- Conscientious Refusers--people who reject all vaccination, like conscientious objectors in wartime reject all fighting. They usually have religious reasons.
- Critical Refusers--people critical of mainstream science and medicine. They will go on thinking vaccines cause autism (for example) no matter how many studies show otherwise.
- Doing/allowing Refusers--they see a problem with doing something that stands a chance of causing serious side effects, but see no problem with allowing a child to be infected with a vaccine-preventable disease. Unlike those in group 1, they would accept a vaccine with no associated risks.
- You-first Refusers--people who think enough other people are vaccinating their children so that they don't have to. In the early days of a vaccine, when herd immunity doesn't exist yet, they will vaccinate their children. In the late days, when they think herd immunity protects their children sufficiently, they opt out.
But who thinks like a You-first refuser? Aren't real world vaccine refusers all in groups 1 and 2? In fact, a popular author outright welcomes his readers to be You-first refusers. Here's a delicious/horrifying passage from The Vaccine Book, by Robert Sears, MD.
Back to work....
Getting vaccinated is a public health measure, not a private decision. Not getting vaccinated is like smoking in a crowded restaurant. Better still, it's like avoiding compulsory military service during a just war. It's obviously healthier not to serve in the army, even in a just war, but as part of a community which you benefit from, you have an obligation as a citizen to serve.
The conscientious refusers are a lot like conscientious objectors in wartime. Which has made me wonder what I think of conscientious objectors. I used to think it was good for pacifists to be exempted from military service, but is that like Church of Science members being exempted from vaccination? If the latter is wrong or unfair, how can exemptions for pacifists not be wrong or unfair? I am in the process of thinking about these things, and have no answers! The smoking analogy is helpful!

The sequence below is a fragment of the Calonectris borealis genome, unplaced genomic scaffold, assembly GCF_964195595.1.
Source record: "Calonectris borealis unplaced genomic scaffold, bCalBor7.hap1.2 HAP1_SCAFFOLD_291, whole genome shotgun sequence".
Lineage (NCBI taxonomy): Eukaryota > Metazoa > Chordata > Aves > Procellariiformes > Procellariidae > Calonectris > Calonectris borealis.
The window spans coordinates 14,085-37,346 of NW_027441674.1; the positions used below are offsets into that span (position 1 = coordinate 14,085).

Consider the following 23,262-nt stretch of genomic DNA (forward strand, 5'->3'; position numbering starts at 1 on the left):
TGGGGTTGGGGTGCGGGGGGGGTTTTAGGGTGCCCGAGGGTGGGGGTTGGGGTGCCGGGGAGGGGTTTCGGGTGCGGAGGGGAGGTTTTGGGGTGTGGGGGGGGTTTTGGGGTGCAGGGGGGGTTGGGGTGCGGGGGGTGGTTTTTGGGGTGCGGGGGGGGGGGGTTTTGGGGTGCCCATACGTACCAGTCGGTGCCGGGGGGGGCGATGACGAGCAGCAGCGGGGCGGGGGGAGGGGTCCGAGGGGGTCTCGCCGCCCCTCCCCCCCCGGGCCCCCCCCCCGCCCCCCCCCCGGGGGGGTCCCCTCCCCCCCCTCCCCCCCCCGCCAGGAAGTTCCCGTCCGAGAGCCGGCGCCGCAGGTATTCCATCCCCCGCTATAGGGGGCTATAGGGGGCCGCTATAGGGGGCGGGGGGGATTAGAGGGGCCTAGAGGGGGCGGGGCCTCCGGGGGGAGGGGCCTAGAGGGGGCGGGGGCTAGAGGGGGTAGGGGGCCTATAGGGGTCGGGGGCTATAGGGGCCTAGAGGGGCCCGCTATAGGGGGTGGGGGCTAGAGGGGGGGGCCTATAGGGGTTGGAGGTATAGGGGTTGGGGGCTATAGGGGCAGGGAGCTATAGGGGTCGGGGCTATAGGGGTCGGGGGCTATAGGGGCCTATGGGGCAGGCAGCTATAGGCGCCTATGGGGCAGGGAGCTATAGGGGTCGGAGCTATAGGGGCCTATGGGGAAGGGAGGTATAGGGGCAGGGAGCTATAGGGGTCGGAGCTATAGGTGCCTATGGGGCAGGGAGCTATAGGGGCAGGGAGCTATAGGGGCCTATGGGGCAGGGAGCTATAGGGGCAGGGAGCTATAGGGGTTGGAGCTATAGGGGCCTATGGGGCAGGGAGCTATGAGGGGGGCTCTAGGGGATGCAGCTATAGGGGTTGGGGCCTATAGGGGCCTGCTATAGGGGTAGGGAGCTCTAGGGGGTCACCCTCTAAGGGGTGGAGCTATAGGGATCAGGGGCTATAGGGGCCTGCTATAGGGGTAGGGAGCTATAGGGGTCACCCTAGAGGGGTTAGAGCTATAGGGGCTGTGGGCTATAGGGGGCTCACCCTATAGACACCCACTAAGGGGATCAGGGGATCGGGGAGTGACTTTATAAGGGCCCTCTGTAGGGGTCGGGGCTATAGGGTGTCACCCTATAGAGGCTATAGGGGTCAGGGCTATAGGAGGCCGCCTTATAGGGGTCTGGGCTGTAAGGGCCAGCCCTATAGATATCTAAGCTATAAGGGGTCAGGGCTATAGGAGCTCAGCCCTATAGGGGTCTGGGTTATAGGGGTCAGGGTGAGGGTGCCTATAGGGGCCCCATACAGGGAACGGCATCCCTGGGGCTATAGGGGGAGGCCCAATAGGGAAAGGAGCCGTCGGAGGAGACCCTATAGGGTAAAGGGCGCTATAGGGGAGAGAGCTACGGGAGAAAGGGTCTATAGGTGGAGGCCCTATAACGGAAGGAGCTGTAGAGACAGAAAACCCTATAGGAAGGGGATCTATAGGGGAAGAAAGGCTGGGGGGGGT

If I recall correctly back from my days trying to avoid military service in Viet Nam, not a just war in my opinion, there were two categories of conscientious objectors.
1. People who served in the military but did not use arms. They could, for example, be medics or do desk work.
2. People who did not serve in the military but had to do equivalent community service, for example, in a hospital.
Which category one fell in depended on the basis of one's pacifism to be decided by the draft authorities.
Category 1 is obviously not free-riding, since medics risk their lives and since in a contemporary army in any case, the majority of soldiers never enter combat.
I don't think that category 2 is free-riding either since the person doing hospital work is contributing something to the community which is equivalent to military service, even if they are not risking their lives. In any case, they will dedicate themselves for the same amount of years as military service to community work.
Now I don't see what church members who refuse to be vaccinated are contributing on an equivalence basis.
By the way, if we think of a family as a unit, just as the person who avoids military service during a just war is considered a coward, the family that refuses to have their child vaccinated, fully aware that vaccines work, but trying to avoid a minimal risk for their child, is also cowardly.
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